By Gregory Thyberg on January 08, 2022
State and federal employment laws provide workers with a wide range of protections. Many of these laws apply directly to wage and hour rights, including minimum wage, overtime pay, and lunch and break requirements. When an employer fails to meet wage and hour requirements, it is considered wage theft.
Wage theft is unlawful, and it places an undue financial hardship on those who have been denied their rightful compensation. Employment law attorney Gregory Thyberg works with individuals in Sacramento, CA, and surrounding areas to go after employers for the full amount of payment that workers are due.
Examples of Wage Theft
There are a number of laws in place on both the state and federal level to protect employees and ensure that they receive fair compensation for the full range of services provided. Unfortunately, even with these regulations, it is not uncommon for employers to find tactics for denying workers the full amount of wages they are due.
Wage theft is not often as straightforward as denying a paycheck. Many forms of wage theft are so discreet that employees may not realize that they are essentially having their wages stolen. Common examples of wage theft include:
- Being paid less than the minimum wage per hour
- Not receiving agreed upon wages
- Failure to pay overtime wages
- Denying meal breaks or rest breaks
- Failure to allow employees to accrue or use paid sick leave
- Denial of promised bonuses, commissions, etc.
- Failure to reimburse employees for business expenses
- Misclassifying employees to deny overtime pay
- Unauthorized deductions from a paycheck
- Compelling workers to work unclaimed hours (i.e. work from home, work unreported overtime, etc.)
- Failure to provide final pay in a timely manner
Is Wage Theft a Crime?
Wage theft violates employment laws, which makes it unlawful. Under Bill AB 1003, which went into effect in California on January 1, 2021, wage theft is also a category of grand theft. Under this classification, wage theft is a felony in the state of California.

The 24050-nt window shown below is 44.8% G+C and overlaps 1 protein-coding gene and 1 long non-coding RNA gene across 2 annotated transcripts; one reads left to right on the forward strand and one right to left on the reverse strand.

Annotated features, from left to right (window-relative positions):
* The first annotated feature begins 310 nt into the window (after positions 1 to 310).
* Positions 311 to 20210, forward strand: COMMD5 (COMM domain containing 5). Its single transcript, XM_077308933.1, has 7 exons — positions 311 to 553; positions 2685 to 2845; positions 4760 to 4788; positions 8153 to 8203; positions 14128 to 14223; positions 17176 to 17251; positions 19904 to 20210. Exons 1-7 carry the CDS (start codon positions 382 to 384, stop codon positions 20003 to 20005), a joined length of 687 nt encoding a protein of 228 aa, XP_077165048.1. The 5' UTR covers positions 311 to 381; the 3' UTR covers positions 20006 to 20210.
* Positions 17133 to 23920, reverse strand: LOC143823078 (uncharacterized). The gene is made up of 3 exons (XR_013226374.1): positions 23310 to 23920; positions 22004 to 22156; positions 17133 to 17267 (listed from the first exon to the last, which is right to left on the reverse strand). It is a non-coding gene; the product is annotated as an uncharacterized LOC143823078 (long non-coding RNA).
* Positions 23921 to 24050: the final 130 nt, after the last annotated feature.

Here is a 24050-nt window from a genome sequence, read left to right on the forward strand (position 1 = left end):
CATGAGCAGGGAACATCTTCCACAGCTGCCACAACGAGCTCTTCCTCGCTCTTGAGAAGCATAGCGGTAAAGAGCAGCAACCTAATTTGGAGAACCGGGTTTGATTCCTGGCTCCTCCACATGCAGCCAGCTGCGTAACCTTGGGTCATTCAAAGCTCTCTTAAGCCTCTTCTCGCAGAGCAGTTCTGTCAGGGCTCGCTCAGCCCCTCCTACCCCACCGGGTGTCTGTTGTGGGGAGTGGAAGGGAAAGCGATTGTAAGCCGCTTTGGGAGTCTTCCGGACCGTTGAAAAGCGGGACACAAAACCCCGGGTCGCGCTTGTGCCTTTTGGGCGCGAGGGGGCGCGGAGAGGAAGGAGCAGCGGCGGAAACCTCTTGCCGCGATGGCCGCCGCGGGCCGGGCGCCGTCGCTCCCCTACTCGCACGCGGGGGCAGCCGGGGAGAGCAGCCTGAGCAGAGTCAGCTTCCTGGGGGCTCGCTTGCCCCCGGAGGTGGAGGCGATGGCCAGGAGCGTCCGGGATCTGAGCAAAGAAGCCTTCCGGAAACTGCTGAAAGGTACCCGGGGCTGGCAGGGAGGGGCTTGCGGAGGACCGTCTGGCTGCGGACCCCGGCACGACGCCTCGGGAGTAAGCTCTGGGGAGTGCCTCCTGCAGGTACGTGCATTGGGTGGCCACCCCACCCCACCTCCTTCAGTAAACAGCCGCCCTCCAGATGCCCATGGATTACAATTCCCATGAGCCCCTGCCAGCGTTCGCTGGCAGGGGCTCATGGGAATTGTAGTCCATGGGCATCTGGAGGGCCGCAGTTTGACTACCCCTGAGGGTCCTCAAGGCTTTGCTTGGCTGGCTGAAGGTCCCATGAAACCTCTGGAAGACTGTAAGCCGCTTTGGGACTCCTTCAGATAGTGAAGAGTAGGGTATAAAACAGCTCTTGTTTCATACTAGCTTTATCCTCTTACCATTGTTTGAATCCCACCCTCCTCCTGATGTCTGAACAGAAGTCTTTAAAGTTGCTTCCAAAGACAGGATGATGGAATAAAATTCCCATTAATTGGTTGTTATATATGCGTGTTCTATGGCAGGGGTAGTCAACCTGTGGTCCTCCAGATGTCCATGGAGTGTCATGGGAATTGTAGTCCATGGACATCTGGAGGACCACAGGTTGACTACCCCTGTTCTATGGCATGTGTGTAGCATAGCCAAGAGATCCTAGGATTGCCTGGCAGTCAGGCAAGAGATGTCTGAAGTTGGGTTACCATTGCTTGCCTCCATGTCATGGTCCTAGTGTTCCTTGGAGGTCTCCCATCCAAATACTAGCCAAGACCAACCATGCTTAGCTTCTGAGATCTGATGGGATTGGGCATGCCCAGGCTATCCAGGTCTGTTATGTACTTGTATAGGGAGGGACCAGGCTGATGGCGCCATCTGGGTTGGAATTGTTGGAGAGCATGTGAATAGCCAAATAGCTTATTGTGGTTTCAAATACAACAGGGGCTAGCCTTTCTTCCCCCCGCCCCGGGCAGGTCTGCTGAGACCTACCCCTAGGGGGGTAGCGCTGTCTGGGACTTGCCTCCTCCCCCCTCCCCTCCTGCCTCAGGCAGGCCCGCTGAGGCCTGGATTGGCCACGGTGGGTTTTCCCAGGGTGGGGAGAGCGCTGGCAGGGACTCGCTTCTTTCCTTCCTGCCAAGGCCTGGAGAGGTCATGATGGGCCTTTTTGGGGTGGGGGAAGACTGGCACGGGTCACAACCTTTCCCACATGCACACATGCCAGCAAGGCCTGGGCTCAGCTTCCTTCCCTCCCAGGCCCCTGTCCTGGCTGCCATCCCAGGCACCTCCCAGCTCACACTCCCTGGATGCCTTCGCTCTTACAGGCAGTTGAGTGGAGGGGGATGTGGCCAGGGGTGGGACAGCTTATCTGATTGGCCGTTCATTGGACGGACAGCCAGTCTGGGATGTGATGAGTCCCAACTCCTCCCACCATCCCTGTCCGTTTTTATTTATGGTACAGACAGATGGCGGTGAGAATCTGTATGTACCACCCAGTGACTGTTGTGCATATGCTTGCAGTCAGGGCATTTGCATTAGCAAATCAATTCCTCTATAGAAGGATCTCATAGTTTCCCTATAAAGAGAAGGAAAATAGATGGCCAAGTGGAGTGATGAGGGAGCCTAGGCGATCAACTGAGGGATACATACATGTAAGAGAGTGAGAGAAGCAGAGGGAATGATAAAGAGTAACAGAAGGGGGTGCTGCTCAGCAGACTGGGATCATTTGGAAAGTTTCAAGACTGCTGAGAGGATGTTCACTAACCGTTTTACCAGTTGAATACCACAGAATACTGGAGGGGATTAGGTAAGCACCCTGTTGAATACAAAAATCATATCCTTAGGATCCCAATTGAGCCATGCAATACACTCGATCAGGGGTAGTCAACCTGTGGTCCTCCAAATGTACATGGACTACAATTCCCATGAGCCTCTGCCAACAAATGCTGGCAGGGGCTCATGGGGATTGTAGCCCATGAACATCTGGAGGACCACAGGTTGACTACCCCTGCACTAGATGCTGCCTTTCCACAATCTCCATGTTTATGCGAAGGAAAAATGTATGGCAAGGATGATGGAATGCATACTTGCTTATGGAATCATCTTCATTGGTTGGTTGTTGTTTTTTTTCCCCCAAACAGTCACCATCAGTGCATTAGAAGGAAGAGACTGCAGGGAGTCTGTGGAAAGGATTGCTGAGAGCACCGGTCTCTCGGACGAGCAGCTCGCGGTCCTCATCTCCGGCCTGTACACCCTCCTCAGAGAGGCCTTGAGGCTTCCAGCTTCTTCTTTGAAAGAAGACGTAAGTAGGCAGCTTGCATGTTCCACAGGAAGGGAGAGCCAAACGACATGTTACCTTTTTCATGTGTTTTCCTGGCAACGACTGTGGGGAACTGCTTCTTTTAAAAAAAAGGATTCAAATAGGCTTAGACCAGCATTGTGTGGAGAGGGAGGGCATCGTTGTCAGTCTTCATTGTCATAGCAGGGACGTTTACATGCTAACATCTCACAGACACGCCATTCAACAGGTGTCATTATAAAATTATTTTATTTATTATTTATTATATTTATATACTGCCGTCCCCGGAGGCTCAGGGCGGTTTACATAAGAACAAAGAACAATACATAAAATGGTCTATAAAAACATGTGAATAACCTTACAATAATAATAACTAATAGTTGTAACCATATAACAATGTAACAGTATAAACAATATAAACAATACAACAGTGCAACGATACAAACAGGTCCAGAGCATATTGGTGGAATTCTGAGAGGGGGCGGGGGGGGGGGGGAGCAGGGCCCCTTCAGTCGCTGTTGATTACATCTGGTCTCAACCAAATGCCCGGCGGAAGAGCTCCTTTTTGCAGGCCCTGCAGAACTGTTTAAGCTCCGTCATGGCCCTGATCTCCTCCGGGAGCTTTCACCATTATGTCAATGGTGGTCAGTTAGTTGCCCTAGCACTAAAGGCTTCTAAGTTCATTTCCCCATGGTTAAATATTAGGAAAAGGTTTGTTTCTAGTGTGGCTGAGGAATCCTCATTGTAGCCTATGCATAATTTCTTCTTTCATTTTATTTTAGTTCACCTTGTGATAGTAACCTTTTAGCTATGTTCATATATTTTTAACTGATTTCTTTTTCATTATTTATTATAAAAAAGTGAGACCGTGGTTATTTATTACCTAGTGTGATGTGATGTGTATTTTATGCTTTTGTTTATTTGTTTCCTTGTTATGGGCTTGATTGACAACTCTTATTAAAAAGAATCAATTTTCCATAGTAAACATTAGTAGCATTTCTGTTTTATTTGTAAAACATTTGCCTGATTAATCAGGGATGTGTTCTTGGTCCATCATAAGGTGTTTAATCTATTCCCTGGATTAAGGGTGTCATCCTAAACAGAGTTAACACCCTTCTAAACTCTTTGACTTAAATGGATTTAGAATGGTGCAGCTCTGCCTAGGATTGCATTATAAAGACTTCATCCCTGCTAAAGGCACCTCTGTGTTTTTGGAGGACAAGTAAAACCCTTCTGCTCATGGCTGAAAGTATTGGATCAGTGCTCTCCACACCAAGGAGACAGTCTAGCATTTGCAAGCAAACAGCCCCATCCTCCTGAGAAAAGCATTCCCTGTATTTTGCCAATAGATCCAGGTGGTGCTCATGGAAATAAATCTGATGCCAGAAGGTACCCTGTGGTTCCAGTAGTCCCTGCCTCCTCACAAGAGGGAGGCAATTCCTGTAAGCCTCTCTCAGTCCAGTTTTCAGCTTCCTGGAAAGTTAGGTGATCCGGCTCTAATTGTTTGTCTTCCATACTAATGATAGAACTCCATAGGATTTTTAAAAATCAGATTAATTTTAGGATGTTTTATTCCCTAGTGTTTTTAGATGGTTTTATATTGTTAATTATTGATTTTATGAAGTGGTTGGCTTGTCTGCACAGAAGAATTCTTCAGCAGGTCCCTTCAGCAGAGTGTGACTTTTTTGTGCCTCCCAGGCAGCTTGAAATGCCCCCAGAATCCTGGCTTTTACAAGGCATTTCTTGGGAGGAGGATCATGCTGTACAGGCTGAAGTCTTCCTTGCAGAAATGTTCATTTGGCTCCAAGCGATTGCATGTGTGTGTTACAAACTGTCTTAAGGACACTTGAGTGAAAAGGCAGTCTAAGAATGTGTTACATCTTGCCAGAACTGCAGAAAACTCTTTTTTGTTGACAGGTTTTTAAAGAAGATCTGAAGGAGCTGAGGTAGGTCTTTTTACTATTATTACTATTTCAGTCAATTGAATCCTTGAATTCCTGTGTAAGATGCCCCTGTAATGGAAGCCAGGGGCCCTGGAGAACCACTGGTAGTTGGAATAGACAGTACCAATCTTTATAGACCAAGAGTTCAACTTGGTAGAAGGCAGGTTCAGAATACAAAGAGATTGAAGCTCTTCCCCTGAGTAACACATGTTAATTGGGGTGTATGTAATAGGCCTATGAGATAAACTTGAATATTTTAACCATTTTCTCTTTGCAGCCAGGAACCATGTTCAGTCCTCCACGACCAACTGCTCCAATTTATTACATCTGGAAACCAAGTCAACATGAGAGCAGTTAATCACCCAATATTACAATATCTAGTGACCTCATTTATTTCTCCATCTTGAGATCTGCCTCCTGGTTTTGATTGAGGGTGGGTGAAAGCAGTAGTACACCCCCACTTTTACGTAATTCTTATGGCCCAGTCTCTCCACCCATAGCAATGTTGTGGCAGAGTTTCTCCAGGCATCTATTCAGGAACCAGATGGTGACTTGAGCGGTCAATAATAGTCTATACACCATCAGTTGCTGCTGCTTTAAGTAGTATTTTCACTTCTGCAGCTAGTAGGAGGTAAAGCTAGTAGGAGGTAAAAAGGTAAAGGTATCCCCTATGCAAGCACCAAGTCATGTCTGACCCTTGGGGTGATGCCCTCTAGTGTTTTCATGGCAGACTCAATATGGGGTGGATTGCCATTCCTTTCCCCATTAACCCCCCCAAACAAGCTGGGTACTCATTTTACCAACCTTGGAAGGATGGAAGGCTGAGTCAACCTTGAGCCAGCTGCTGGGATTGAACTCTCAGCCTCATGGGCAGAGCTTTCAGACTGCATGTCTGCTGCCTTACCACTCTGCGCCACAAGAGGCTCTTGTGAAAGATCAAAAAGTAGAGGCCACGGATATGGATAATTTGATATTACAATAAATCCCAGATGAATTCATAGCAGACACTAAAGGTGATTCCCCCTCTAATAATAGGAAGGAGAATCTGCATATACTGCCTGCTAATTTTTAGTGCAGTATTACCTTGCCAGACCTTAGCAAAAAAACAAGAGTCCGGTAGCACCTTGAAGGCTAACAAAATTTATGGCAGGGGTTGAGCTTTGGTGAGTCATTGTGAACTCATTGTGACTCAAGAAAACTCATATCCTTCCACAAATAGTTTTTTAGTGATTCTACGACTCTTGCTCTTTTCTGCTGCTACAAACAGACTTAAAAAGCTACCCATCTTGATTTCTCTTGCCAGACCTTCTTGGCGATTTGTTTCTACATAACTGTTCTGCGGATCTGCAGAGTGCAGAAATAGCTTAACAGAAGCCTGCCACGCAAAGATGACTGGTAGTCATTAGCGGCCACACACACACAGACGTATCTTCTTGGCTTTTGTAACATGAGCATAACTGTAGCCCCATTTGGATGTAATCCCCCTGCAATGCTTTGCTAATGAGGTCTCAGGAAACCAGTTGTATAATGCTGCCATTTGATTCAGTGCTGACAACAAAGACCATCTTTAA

The bill specifies that intentional theft of $950 or more from a single employee, or $2,350 or more from multiple employees within a 12-month period will be regarded as grand theft. Under this law, employers can be held responsible for reimbursing employees for stolen wages, and they can also face time in prison. The crime is punishable by a maximum prison sentence of three years.
Filing a Wage Theft Claim
Employment laws are in place to protect Sacramento workers, but employers will not be held accountable for wage theft if appropriate steps are not taken by employees. Any worker who suspects that they have been denied the full compensation they are due should contact a knowledgeable wage and hour attorney, such as Gregory Thyberg, to learn how to proceed with filing a wage theft claim. Attorney Thyberg and his team guide clients through the process, and gather the evidence necessary to prove wage theft so that individuals can receive the full amount of wages they are due.
If an employer has denied you pay or practiced other forms of wage theft, you may be due financial compensation for your losses. To discuss your unique situation with employment law attorney Gregory Thyberg, send us a message online or call (916) 204-9173 and request a consultation at our Sacramento law firm.